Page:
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CACHO, Klenzene O.

Legal Technique and Logic

1. Objects of Logic:
a.

Material Object
Refers to the content of the mind known as the thought. Everything that the mind grasps whether sensible or intelligible is
connected to the material object of logic.
b. Formal Object
Refers to the correctness of the thought. The mind in its desire to study the correctness of the thought ultimately will succumb to
the scrupulous study of logical analysis.

2. Pierre de la Ramee
Criticized the nature of Aristotelian
logic
3 fold activities of the mind
Mental Operations/ Acts of the
mind

Types of SA
Incomplex Apprehension
Complex Apprehension

Activities of the Human Mind


Refers to the operations of mind which
we grasp the meaning of term

Incomplex Apprehension
Uncompounded notions
Verbally expressed by one word

3 Operations of the Human Mind


Simple Apprehension
Judgement
Reasoning

Complex Apprehension
Represent notions implied by group of
words collectively

Mental Operations
Simple Apprehension
Judgement
Reasoning
Mental Product
Concept (SA)
Mental Enunciation (J)
Argument (R)
External Sign
Term (SA)
Proposition (J)
Syllogism (R)
Simple Apprehension
Latin: prehendere - to seize
First operation of the mind

Mentally grasp things without affirming


or denying anything about it

Error in SA (Indistinctiveness)
Arise due to imperfections of our
faculties
Limited knowledge of objects
Objects of SA
Material Object
Formal Object
Material Object
Whole thing know by SA
Thing as itself & w/ all its attributes
Formal Object
Essences or quiddities of things
Known about MO through use of some
faculty
SA grasp only what a thing is

3. Logic as the art of art.


-

Art deals with basic skill, as in making a chair or table, or in a much more complex manner, erecting a building or painting a scenery.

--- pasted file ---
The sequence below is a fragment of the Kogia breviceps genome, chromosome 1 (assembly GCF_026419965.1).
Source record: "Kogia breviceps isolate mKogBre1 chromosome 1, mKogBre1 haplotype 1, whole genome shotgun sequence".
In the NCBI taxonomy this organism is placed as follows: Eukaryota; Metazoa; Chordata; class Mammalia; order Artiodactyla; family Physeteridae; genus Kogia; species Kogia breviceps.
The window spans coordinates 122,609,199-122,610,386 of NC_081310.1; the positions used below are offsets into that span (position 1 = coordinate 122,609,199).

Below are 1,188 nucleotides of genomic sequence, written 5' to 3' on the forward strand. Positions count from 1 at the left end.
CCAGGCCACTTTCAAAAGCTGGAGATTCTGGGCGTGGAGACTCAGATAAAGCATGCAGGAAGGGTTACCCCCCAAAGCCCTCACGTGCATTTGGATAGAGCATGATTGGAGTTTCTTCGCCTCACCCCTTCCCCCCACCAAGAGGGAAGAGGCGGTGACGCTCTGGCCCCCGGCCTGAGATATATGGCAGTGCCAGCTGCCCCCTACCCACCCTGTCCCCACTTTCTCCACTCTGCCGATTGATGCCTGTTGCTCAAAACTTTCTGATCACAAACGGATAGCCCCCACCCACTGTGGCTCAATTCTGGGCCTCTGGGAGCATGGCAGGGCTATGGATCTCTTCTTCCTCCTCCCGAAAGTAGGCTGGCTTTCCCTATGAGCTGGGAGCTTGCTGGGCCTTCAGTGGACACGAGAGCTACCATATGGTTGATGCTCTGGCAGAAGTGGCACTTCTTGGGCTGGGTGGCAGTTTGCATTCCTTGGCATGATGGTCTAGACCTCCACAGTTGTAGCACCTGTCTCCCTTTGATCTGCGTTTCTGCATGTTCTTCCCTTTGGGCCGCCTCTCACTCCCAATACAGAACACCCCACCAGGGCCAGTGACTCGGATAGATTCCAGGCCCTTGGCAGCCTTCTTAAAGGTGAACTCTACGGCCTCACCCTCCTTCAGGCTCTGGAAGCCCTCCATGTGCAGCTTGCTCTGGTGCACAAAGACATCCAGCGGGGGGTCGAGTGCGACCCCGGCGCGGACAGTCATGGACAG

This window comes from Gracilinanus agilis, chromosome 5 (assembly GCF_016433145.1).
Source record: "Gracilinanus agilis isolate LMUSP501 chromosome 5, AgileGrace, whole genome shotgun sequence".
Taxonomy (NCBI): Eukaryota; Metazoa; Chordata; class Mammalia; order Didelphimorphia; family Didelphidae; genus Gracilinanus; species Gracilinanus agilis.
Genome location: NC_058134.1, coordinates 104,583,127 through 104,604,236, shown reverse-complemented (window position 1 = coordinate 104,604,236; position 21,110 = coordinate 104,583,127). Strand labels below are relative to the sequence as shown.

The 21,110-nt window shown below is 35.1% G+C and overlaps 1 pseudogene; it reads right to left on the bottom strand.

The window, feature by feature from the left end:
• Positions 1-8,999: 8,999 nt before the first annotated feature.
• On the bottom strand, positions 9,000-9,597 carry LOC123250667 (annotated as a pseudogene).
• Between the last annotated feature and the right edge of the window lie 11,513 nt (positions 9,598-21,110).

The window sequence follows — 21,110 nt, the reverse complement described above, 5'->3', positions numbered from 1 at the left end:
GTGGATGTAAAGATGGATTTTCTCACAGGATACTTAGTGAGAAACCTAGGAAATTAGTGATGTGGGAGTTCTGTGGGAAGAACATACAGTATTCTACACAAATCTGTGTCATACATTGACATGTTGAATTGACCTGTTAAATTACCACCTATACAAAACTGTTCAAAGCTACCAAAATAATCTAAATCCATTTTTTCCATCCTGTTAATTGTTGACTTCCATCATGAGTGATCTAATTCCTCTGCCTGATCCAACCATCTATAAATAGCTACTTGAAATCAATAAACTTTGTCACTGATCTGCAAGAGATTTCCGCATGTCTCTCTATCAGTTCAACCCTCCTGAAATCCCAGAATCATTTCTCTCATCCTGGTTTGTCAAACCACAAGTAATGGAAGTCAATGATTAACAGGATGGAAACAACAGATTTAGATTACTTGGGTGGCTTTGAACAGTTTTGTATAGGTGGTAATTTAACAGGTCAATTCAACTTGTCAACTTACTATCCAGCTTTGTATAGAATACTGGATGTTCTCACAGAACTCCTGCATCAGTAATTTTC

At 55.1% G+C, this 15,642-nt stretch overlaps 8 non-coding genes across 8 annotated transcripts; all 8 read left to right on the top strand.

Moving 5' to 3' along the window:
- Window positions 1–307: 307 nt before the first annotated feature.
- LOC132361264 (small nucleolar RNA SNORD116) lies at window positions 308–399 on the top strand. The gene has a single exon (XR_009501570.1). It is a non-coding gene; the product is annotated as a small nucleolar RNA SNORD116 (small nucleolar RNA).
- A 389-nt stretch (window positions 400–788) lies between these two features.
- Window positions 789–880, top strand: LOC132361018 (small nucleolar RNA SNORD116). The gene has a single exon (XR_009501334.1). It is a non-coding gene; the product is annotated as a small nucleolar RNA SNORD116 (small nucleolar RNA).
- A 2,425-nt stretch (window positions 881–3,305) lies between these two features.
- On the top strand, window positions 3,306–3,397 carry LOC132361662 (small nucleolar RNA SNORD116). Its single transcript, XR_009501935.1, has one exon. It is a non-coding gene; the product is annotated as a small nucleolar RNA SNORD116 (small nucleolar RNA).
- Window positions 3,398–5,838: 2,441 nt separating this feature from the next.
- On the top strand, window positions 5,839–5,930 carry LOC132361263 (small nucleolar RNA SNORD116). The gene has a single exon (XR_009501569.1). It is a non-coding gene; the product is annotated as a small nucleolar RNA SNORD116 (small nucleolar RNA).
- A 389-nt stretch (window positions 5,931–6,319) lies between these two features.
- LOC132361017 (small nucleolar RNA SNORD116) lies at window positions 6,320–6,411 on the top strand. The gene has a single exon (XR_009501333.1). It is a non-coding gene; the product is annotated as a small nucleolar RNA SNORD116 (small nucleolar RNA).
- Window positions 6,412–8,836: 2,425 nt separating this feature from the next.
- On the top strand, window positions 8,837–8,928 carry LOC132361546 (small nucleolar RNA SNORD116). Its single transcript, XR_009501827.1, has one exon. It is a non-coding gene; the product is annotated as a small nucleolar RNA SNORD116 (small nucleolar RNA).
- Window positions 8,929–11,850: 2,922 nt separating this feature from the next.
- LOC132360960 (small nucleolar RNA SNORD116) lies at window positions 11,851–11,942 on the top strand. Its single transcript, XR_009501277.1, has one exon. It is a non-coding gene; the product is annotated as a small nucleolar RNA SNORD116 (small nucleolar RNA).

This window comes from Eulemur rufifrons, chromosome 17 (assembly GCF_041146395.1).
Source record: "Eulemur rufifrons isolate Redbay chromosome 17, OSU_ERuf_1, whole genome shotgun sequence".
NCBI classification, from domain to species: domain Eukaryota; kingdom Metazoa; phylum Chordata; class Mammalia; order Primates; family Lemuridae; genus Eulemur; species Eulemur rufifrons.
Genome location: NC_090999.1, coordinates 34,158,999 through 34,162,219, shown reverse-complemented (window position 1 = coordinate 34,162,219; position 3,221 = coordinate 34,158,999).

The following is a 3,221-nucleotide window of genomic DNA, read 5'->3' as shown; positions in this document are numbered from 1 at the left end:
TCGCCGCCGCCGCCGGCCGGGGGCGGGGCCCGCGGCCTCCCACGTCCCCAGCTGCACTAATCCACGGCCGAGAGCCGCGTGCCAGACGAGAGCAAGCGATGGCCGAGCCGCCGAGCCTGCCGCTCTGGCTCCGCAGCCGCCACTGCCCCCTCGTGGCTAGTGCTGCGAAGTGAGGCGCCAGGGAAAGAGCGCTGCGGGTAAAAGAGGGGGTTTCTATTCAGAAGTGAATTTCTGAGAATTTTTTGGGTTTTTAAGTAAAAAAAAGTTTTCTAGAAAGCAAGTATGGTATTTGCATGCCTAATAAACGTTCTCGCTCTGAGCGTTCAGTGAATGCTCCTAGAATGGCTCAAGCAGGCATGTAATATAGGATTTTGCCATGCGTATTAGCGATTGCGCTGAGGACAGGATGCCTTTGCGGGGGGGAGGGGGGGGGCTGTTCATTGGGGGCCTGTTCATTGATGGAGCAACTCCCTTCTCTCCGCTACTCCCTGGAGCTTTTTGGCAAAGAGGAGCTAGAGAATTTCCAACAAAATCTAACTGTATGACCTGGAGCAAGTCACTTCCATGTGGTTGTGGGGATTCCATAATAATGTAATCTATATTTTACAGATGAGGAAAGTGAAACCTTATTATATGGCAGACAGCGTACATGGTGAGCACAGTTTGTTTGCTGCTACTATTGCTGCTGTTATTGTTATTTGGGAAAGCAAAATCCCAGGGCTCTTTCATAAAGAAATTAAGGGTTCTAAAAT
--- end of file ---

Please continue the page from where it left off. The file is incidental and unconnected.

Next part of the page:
If arts concern skills, then logic is an art since it deals with correct use of inferential thinking by following the rules and principles that
go with it.

4. Logic as science.
If science is understood to be the systematized body of knowledge, then logic is the science of science since it presents some
principles which are necessary for the attainment of correct and valid inferences in a systematic way.
5. Define:
a.

Simple Apprehension:
the act by which the intellect knows an essence (what a thing is), and produces a concept.
The grasp of a concept.

b.

Concept:
Also called an idea, a species, an intelligible form, and a mental word. Starts with an outside reality and apprehended by the
senses.
The representation of an object by the intellect through which man understands or comprehends a thing.

c.

Essential Features
Those which alone enable the proposition to express its sense

d.

Accidental Features
Features which are due to a particular way of producing the propositional sign

5. Different classifications of concept:


a.

b.

c.

d.

First Intention
We understand what the thing is according to what it is in reality.
Ex: A dog is an animal.
Second Intention
We understand not only what the thing is according to what it is in reality but also how it is in the mind.
Ex: Monte Vista (Mountain View) is the name of my subdivision
Concrete Concept
Expresses a form and a subject
Ex: the flower rose
Abstract Concept
Has a form only, has intangible quality, that which cannot be perceived by the senses
Ex: beauty in a woman
Absolute Concept
Signifies the meaning of a concept, all definitions are absolute concepts
Ex: a triangle is a 3 sided figure
Connotative Concept
Signifies a characteristic existing in the concept, all modifiers are connotative concepts..
Ex: drummer boy
Positive Concepts
Signifies the existence or possession of something
Ex: happy
Negative Concept
Signifies the absence of something
Ex: sad

6. Term
-

The external representation of a concept and the ultimate structural element of a proposition.
External representation means it is always a sign of concept or an idea.
Ultimate structural element means it could either be the subject or predicate of a proposition.

7. 2 different classifications of term


a.

Univocal
If they mean exactly the same thing in the last two occurrences.

Ex: Man is rational.


Get that man!

b.

Equivocal
If they have different meanings in at least 2 occurrences.
Ex: Man the lifeboat!
The son of man.

c.

Analogous
If they have partly the same and partly different meanings in at least two occurrences.
Kinds:
1. Intrinsic analogy used in technical terms and definitions
2. Extrinsic analogy used as a metaphor
- Example: the heart of the forest.
3. Analogy of Proportionality when the terms use are similar
- Example: the stepmother is cruel
4. Analogy of Attribution attribute the term to its denotation
- Example: I am drinking coke.